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About MerryAtHope

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    Author--Invisible Illness, Visible God: When Pain Meets the Power of an Indestructible Life
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    Crocheting, writing, violin, homeschooling of course!
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    Customer Care Representative, AALP

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    Writing, singing, encouraging, hanging out on message boards, and homeschooling of course!

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  1. Well, that's another question too! So, if you're in a state where you would have to count hours--some states require a ton of hours even for little kids. That can be ridiculous if you get done with most book work in about an hour. So for them, you'd absolutely want to count every last thing! I'm with you that a lot of what we do educationally is just the stuff I think of as "parenting." But it really IS educational, and if you have to comply with red tape, count it. Basically, you're after-schooling your other kids :-). I was not in a state that required me to turn in hours or days, but I kept track anyway, mainly as a way of seeing what we had accomplished and as a way of keeping myself accountable (I always knew how many days into our school year we were etc..., and could easily see if there was a reason we were ahead or behind where I expected us to be at that point.) And it was very helpful by high school to be in that habit--I had learned easy ways of tracking hours for credits.
  2. Why would it matter which day of the week you went to an educational activity? To me, it either "counts" or it doesn't. Saturday vs. Tuesday is irrelevant.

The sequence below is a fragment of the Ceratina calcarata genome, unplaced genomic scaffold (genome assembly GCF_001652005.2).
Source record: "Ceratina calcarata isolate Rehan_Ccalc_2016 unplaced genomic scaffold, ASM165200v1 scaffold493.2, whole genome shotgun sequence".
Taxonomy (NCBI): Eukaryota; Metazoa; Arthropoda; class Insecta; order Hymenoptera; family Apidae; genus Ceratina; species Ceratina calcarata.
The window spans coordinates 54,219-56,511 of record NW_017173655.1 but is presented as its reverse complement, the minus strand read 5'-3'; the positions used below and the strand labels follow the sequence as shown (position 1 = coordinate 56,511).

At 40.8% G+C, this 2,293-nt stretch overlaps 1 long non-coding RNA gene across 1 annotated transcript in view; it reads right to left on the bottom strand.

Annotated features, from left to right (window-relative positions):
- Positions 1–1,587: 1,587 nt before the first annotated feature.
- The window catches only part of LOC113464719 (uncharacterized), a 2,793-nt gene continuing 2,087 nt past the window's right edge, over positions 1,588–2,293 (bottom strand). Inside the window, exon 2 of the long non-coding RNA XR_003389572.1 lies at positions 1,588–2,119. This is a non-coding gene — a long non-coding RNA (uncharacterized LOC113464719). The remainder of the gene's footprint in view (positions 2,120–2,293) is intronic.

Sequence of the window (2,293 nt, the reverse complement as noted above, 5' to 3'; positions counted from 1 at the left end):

3. Must be natural for you--most people are not natural spellers in English! None of your kids are very old yet--I'd expect spelling in outside writing for elementary aged students to have plenty of errors no matter what you use to teach. In outside writing, they have to think about so many things at once--spelling, grammar, syntax, what information to include, how to compose sentences, how to structure paragraphs, creativity or things like using a good hook etc... Most kids don't have the life experience yet to be able to put all of those skills together at once and need a separate editing time.
  4. Probably depends on the school. Some schools will purge records after a certain amount of time if the student hasn’t applied or decided to attend. You could call the admissions office.
  5. Ridiculous! I wonder if they want the bragging rights of saying that one of their students got into Harvard med school?
  6. Weird! I’ve seen some classes listed as permission by instructor, but I always thought he had to talk to the instructor before you signed up for the class!
  7. That seems like a hefty and unfair penalty!
  8. Maybe there’s a special class where they learn to do that to students, LOL! His class did turn out to be challenging, but she rose to the challenge.
  9. My dd had that happen her very first semester of college! (It was a chem class, and I thought it must be a weed-out technique!) Good grief!